The Halfords share price soars to multi-year highs! This is what you need to know

The Halfords share price has gone gangbusters in Monday trading. Here’s what we’ve learned from the UK retail share’s latest financials.

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UK share markets have risen solidly at the beginning of March as optimism over the economic recovery has improved. Both the FTSE 100 and FTSE 250 are trading around 2% higher from Friday’s closing levels. But these rises are overshadowed by the stratospheric jump in the Halfords Group (LSE: HFD) share price on Monday.

The bicycle and auto maintenance retailer’s just shot 15% higher from its price at the end of last week. Indeed, at around 350p per share, Halfords was earlier trading at its most expensive since September 2018. It’s up 148% over the past year.

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The UK retail share has exploded following the release of full-year financials. Here are the key points of Halfords’ latest update.

Trading picks up

The business has spiked after announcing that trading has been better than expected in recent weeks. It said that while it has “continued to experience a volatile trading environment across the first seven weeks of quarter four,” it added that “overall trading has been stronger than we initially anticipated across the business.”

As a consequence, Halfords upgraded its profits forecasts for the full fiscal year to this March. It now anticipates pre-tax profits of between £90m and £100m, a figure which also bakes in the planned repayment of £10.7m worth of government furlough support.

Drilling down into Halfords’ numbers

Like-for-like sales at Halfords were up 6.2% in the first seven weeks of the current quarter, it said. Comparable sales at its core Retail division were up 5.1%, driven by strong bike sales which rose 43% on an underlying basis. The company said that supply issues had eased in recent weeks, though it described supply as remaining “sub-optimal.” Cycle stocks have recently been hit by global container shortages and supply delays.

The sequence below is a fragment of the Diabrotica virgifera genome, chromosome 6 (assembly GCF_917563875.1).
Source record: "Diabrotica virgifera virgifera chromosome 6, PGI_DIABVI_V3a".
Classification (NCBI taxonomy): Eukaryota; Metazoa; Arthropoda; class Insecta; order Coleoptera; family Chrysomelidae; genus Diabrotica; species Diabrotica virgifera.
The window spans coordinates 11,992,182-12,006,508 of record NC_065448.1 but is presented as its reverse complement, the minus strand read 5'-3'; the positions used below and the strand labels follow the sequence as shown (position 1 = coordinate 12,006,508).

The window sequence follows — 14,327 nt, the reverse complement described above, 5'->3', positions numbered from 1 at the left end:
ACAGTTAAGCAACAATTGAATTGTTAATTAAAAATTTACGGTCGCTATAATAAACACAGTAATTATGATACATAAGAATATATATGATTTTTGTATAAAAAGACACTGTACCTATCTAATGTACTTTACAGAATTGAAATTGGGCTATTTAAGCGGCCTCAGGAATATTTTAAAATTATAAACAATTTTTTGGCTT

Image of person checking their shares portfolio on mobile phone and computer

This more than offset the impact of slumping like-for-like sales of Halfords’ auto parts and accessories on the Retail arm. These dropped 14% year-on-year, though the business noted that “sales of blades, bulbs, batteries and general maintenance products [have been] performing better.”

Halfords’ Autocentres services division has been the standout performer in recent weeks. Like-for-like sales here were up 13% in the first seven weeks of this final fiscal quarter. The business said that “despite journeys being c.40% below pre-pandemic levels, our Autocentre business has continued to demonstrate signs of growing market share.” It added that it has witnessed “strong demand for both our garage business and Halfords Mobile Expert vans.”

What the City says

Commenting on today’s release, Hargreaves Lansdown equity analyst Sophie Lund-Yates says “there’s no getting away from the uncertain trading outlook though... Mapping demand over the next couple of months is pretty much impossible.

But she adds that rocketing cycling sales despite stock problems reflected “a deep-rooted and organic demand for cycling goods.

Moreover, Lund-Yates suggests there are strong growth opportunities for the Autocentres arm. She notes that “this market is highly fragmented at the moment, and there’s market share for the taking.”

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Royston Wild has no position in any of the shares mentioned. The Motley Fool UK has recommended Hargreaves Lansdown. Views expressed on the companies mentioned in this article are those of the writer and therefore may differ from the official recommendations we make in our subscription services such as Share Advisor, Hidden Winners and Pro. Here at The Motley Fool we believe that considering a diverse range of insights makes us better investors.

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